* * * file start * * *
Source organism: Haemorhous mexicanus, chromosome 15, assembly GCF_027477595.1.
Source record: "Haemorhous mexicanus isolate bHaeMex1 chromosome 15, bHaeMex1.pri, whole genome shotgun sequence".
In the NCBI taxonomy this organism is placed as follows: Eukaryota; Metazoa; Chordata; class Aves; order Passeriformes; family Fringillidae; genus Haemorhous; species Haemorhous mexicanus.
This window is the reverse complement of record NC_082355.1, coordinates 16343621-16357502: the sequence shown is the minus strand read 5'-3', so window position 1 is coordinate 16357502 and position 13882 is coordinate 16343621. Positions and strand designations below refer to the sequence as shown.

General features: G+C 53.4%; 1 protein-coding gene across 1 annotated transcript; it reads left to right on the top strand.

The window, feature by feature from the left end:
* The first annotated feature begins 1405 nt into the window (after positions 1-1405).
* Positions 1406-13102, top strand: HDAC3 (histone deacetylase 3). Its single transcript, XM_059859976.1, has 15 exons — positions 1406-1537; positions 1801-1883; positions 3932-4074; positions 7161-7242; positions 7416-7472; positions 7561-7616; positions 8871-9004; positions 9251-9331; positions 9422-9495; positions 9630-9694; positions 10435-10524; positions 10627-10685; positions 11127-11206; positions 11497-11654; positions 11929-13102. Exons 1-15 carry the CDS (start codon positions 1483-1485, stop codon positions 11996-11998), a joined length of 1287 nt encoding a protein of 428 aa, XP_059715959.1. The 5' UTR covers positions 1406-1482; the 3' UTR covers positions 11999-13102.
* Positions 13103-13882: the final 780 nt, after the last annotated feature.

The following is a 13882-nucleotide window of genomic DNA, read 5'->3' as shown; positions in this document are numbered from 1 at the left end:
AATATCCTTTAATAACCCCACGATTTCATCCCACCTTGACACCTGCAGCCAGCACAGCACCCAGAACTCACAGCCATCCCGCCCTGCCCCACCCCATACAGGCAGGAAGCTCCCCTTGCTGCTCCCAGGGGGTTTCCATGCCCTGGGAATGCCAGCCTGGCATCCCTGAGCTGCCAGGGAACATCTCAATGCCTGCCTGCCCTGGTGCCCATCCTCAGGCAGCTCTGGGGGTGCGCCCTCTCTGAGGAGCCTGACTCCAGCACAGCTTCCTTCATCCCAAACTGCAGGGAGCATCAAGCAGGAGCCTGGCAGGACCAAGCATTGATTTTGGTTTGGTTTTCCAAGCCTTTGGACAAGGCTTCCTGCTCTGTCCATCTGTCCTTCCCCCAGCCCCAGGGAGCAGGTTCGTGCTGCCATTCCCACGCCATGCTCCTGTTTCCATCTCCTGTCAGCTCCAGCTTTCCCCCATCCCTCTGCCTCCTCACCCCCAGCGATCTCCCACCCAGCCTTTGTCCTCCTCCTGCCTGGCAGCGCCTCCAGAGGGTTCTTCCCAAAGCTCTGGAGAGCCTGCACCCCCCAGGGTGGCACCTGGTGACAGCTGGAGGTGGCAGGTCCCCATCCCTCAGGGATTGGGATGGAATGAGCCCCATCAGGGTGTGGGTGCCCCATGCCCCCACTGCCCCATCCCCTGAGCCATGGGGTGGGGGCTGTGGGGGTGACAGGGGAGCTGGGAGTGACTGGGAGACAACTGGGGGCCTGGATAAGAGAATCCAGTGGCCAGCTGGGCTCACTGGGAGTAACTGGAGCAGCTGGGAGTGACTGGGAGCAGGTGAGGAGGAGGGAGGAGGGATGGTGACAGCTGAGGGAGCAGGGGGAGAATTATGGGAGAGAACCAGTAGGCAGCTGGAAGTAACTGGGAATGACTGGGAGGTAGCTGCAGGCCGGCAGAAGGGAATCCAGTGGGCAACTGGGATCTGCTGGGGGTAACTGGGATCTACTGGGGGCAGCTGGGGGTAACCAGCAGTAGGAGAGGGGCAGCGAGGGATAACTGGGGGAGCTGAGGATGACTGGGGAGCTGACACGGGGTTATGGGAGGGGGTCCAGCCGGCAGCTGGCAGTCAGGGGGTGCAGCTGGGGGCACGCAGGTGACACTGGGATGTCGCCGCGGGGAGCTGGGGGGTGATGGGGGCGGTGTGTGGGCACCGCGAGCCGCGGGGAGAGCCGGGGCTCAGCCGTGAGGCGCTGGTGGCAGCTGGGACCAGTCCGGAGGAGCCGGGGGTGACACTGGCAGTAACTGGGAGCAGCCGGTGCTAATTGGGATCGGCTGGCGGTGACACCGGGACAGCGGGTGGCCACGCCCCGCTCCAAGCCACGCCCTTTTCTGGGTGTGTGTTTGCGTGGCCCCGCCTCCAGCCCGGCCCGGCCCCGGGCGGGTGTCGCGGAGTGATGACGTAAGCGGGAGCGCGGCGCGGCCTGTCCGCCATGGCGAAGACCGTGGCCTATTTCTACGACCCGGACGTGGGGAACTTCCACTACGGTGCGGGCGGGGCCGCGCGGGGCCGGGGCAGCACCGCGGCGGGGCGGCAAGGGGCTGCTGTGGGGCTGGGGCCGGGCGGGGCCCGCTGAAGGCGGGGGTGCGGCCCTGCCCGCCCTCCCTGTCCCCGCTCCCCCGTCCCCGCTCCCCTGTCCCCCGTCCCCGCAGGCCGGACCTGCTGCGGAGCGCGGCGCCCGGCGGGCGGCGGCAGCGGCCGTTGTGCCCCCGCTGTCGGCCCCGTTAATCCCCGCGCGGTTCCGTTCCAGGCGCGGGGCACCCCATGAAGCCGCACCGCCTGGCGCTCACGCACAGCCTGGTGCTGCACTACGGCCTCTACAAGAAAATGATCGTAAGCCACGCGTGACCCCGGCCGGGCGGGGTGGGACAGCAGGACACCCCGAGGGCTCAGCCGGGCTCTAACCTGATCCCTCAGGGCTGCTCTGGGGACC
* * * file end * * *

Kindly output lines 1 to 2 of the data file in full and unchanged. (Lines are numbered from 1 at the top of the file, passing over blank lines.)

Source organism: Haemorhous mexicanus, chromosome 15, assembly GCF_027477595.1.
Source record: "Haemorhous mexicanus isolate bHaeMex1 chromosome 15, bHaeMex1.pri, whole genome shotgun sequence".